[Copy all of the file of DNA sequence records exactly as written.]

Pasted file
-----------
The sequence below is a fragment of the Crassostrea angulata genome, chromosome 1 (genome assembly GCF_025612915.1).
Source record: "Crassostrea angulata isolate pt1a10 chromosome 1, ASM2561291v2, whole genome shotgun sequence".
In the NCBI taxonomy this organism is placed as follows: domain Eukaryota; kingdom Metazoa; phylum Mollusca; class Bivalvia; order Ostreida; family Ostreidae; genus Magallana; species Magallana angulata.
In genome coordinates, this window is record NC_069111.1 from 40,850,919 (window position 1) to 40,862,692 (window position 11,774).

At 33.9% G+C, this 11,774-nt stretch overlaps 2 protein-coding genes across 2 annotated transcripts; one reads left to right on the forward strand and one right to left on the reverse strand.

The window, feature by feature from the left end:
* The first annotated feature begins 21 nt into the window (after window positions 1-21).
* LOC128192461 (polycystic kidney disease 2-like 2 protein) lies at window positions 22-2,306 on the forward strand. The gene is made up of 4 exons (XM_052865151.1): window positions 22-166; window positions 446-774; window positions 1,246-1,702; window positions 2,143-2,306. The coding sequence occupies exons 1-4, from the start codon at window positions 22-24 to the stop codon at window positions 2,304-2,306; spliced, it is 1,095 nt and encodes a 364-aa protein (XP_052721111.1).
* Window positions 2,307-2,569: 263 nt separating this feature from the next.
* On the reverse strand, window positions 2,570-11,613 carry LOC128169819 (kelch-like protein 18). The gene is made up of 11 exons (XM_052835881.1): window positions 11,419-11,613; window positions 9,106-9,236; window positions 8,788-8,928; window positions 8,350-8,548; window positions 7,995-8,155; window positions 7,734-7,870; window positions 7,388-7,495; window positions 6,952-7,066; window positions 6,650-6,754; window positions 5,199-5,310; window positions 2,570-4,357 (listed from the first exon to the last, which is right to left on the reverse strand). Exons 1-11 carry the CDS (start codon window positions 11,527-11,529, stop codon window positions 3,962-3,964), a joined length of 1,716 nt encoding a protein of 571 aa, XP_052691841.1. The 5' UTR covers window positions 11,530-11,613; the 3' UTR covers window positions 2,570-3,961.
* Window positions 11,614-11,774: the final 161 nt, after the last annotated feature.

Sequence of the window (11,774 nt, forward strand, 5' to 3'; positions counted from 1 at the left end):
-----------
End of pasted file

The sequence below is a fragment of the Crassostrea angulata genome, chromosome 1 (genome assembly GCF_025612915.1).
Source record: "Crassostrea angulata isolate pt1a10 chromosome 1, ASM2561291v2, whole genome shotgun sequence".
In the NCBI taxonomy this organism is placed as follows: domain Eukaryota; kingdom Metazoa; phylum Mollusca; class Bivalvia; order Ostreida; family Ostreidae; genus Magallana; species Magallana angulata.
In genome coordinates, this window is record NC_069111.1 from 40,850,919 (window position 1) to 40,862,692 (window position 11,774).

At 33.9% G+C, this 11,774-nt stretch overlaps 2 protein-coding genes across 2 annotated transcripts; one reads left to right on the forward strand and one right to left on the reverse strand.

The window, feature by feature from the left end:
* The first annotated feature begins 21 nt into the window (after window positions 1-21).
* LOC128192461 (polycystic kidney disease 2-like 2 protein) lies at window positions 22-2,306 on the forward strand. The gene is made up of 4 exons (XM_052865151.1): window positions 22-166; window positions 446-774; window positions 1,246-1,702; window positions 2,143-2,306. The coding sequence occupies exons 1-4, from the start codon at window positions 22-24 to the stop codon at window positions 2,304-2,306; spliced, it is 1,095 nt and encodes a 364-aa protein (XP_052721111.1).
* Window positions 2,307-2,569: 263 nt separating this feature from the next.
* On the reverse strand, window positions 2,570-11,613 carry LOC128169819 (kelch-like protein 18). The gene is made up of 11 exons (XM_052835881.1): window positions 11,419-11,613; window positions 9,106-9,236; window positions 8,788-8,928; window positions 8,350-8,548; window positions 7,995-8,155; window positions 7,734-7,870; window positions 7,388-7,495; window positions 6,952-7,066; window positions 6,650-6,754; window positions 5,199-5,310; window positions 2,570-4,357 (listed from the first exon to the last, which is right to left on the reverse strand). Exons 1-11 carry the CDS (start codon window positions 11,527-11,529, stop codon window positions 3,962-3,964), a joined length of 1,716 nt encoding a protein of 571 aa, XP_052691841.1. The 5' UTR covers window positions 11,530-11,613; the 3' UTR covers window positions 2,570-3,961.
* Window positions 11,614-11,774: the final 161 nt, after the last annotated feature.

Sequence of the window (11,774 nt, forward strand, 5' to 3'; positions counted from 1 at the left end):